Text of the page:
It’s time to close the gender divide between men and women in IT

It's time to close the gender divide between men and women in IT

Which means of course that 70 per cent of a typical technology workforce is male.

However, it is perhaps more worrying still that women only account for 20 per cent of all tech-related leadership roles…

Addressing the imbalance

Most of us want the world of work to reflect the real world in which we live but at the moment that isn’t happening and in the context of technology professions there is a clear imbalance when it comes to gender.

This isn’t just the profession’s problem though and it potentially affects us all because technology has become such a key aspect of how companies, organisations and entire economies operate and develop.

The reality is though that for now at least there is a relatively small pool of female professionals for employers to fish from. In this article we’ll look at why that is after first we’ve highlighted some of the reasons why it really matters.

Why having women on the team is important

There are roughly 7.3 billion (as of 2015) people on the planet, and although men currently have a slight edge over women in the population count, the difference still only equates to less than one percent.

The simple fact is that you can’t consistently build great products and services unless you have a team that empathises with and represents the end user – a great many of whom could, should and are likely to be women, your customers.

Women bring a very different contribution to an all-male team. They have a different perspective on problem solving, identifying creative solutions, the way products are built and how women interact with them.

When women are not part of the team you lose out on that insight – you run the risk of creating a product or service that will not appeal to potentially 50 per cent of your customers.

The ‘bro culture’ in technology

There has been a lot of bad press written about the ‘bro culture’ in technology.

And even though we have seen women in eminent tech positions, for example, Sheryl Sandberg, COO of Facebook, Susan Wojcicki, CEO of YouTube and Meg Whitman, the current CEO of Hewlett Packard, women can feel underrepresented and pushed out.

It’s fine when you are in these coveted top leadership positions but when you are on the ground floor trying to climb up the corporate ladder it can be a very lonely place and technology companies do not have a reputation for being environments in which female professionals can thrive.

Leaders of organisations, whether they are men or women, therefore have a job to do to ensure that an inclusive culture exists within their workplaces and that women in technology-related roles or any other field are not alienated or made to feel marginalised.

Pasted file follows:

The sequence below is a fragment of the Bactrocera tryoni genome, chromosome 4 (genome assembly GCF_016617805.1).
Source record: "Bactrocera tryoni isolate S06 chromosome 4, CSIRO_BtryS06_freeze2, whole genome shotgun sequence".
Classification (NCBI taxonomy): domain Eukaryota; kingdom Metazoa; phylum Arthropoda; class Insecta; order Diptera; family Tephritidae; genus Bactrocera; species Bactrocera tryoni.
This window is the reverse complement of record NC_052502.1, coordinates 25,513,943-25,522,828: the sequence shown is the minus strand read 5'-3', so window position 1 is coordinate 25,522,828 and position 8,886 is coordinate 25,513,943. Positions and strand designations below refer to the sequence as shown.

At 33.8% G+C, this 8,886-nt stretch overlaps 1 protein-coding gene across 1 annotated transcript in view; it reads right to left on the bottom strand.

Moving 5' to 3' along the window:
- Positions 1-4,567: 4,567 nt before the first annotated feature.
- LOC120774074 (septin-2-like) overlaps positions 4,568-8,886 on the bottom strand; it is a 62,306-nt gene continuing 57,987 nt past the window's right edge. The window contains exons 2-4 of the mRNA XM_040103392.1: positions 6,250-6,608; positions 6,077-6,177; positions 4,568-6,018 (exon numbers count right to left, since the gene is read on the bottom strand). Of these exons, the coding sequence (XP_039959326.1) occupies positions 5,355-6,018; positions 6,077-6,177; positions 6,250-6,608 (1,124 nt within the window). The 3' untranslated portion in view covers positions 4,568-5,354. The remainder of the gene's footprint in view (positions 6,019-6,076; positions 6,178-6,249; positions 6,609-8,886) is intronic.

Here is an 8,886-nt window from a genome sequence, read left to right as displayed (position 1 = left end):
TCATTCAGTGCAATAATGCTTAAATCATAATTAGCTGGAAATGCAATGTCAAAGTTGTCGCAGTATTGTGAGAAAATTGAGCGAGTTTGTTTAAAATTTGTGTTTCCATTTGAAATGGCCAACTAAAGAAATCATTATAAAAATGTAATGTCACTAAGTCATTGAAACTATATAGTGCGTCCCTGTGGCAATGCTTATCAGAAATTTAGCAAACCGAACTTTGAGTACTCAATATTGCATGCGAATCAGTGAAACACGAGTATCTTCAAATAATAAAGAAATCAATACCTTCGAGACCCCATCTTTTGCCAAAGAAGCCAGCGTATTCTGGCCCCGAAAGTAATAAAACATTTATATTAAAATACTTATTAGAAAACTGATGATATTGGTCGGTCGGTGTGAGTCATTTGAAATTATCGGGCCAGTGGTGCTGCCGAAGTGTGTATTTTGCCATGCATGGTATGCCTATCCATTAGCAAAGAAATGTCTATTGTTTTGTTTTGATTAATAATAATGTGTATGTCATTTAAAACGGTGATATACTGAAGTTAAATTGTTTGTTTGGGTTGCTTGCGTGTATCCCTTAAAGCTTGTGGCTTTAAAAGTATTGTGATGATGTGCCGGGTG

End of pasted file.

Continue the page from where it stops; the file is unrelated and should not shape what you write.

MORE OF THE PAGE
In the end it will be organisations themselves that suffer the consequences if they or their different departments and teams fail to be friendly and welcoming to women.

Is it all down to family benefits?

Companies do need to create family-friendly benefits structure but this is only one slice of a much larger pie. And personally, I believe this is not only a key issue for women but for men as well.

We all need to have flexibility around working schedules when issues arise in our personal lives that require us to step away from a 9am to 5pm routine, regardless of whether or not we are parents.

We need to recognised that not all women or men want to be parents – so a company needs to ensure that the benefits given don’t just stack up in favour of one segment of the workforce.

It might not be easy but it’s important that any employee benefits that are introduced at any time are fair and equal from all perspectives and not just for specific groups of people within a given workforce.

What do women want?

Women appreciate employers that invest in their employees and who want to improve the lives of their workforce. This could be through training, tuition reimbursement, coaching, health and wellness programs and competitive benefits.

Women also want to see other women in management positions – it sends a clear message about how much the organisation values women and illustrates the career opportunities available.

I believe it’s also important to reward people for personal achievement and by that I mean recognising when someone has done a great job and letting them know it and then giving them further opportunities to work on other great projects.

And of course rewarding people for doing a great job can sometimes mean giving them something tangible such as vouchers, bonuses or additional holiday time.

For the most part though, the issue and the challenge for employers is about finding ways to systematically make individuals, male or female, feel valued and appreciated for the good work that they do.

Looking to the future

As the Managing Director of an IT company I would love to see more women working in a field that I know could offer them so much and which they could do so much to develop.

Bringing the technology sector gender equation closer to an even split though will require girls and young women to be encouraged towards the field in schools, colleges and universities to a much greater extent than is happening right now.

And we also need to encourage men to make technology-related working environments more welcoming to women and something that they are more likely to want to be a part of.

None of which will be easy but with the right focus there’s no reason we can’t see major steps forward and many more women finding their way in the world of technology in the near future.

With that aim in mind, I’m sponsoring the 2016 Best Business Women Award for Technology, which aims to promote some of the best work being done and examples being set in our field today.

To find out more about the awards, click here – http://www.bestbusinesswomenawards.com

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